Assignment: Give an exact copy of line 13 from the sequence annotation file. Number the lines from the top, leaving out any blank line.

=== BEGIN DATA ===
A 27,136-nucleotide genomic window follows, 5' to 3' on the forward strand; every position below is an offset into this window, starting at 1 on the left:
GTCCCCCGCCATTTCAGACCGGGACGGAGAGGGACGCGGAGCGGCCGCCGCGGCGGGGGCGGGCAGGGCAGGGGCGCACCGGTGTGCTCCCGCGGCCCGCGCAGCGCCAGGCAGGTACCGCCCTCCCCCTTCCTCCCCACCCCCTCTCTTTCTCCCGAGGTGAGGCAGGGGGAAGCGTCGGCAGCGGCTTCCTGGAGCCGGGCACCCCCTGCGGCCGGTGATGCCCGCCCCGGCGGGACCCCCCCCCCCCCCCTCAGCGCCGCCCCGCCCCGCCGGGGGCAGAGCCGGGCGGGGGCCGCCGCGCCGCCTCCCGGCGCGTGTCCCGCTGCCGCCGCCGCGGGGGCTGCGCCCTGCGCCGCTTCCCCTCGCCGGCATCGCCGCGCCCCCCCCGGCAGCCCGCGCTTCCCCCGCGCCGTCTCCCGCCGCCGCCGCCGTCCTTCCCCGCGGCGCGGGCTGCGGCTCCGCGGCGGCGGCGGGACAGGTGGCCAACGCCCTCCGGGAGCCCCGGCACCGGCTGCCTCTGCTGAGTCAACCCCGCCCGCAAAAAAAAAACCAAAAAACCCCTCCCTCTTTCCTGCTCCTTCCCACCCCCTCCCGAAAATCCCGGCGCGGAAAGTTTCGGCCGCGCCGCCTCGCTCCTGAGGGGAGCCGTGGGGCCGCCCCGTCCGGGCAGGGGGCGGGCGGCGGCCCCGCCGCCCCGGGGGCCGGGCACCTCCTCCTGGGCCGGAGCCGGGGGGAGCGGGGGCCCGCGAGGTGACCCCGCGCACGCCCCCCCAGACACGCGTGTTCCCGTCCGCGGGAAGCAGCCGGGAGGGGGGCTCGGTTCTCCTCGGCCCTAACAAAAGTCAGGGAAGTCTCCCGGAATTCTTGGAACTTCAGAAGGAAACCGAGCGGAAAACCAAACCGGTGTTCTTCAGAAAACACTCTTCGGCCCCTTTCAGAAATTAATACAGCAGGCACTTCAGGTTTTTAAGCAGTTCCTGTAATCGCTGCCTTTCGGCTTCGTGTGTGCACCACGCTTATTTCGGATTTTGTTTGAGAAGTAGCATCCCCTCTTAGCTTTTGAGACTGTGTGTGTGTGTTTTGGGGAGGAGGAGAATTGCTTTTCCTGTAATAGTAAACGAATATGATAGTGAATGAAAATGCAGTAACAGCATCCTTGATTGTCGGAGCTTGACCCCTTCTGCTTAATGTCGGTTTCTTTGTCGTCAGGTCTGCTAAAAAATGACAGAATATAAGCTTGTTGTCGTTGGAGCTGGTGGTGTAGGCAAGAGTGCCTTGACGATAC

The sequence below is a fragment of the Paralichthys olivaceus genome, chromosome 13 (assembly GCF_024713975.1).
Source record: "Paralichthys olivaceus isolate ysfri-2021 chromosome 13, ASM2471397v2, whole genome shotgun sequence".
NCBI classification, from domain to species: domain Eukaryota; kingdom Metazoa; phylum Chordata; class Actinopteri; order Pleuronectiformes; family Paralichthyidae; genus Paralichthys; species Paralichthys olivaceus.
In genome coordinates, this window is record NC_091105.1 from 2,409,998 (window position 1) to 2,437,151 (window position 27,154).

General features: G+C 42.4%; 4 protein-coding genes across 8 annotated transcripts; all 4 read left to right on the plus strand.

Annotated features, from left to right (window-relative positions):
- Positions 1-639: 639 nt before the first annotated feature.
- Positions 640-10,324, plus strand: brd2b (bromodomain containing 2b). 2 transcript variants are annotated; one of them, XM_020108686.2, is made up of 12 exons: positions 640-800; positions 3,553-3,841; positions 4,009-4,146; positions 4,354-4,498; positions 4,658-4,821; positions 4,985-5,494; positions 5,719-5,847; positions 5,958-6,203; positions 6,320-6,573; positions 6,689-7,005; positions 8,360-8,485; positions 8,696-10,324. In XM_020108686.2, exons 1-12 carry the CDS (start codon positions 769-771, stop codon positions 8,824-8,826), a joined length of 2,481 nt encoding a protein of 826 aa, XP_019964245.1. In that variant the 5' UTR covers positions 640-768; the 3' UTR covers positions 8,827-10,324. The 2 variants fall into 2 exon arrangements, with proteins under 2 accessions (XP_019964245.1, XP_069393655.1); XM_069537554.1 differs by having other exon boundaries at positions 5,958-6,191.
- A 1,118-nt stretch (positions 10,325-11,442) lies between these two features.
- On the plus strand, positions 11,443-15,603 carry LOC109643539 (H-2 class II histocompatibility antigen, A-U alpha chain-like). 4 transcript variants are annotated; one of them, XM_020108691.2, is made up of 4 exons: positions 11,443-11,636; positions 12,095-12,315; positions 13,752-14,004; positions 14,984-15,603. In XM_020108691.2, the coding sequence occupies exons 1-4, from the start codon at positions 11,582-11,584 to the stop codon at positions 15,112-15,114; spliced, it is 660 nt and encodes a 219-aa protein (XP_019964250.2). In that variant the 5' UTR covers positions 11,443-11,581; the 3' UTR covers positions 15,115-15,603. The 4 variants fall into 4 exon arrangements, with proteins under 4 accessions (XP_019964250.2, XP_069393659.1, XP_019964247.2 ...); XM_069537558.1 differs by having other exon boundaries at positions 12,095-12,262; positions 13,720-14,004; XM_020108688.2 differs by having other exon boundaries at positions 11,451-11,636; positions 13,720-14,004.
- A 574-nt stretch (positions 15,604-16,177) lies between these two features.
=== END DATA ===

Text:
- A 574-nt stretch (positions 15,604-16,177) lies between these two features.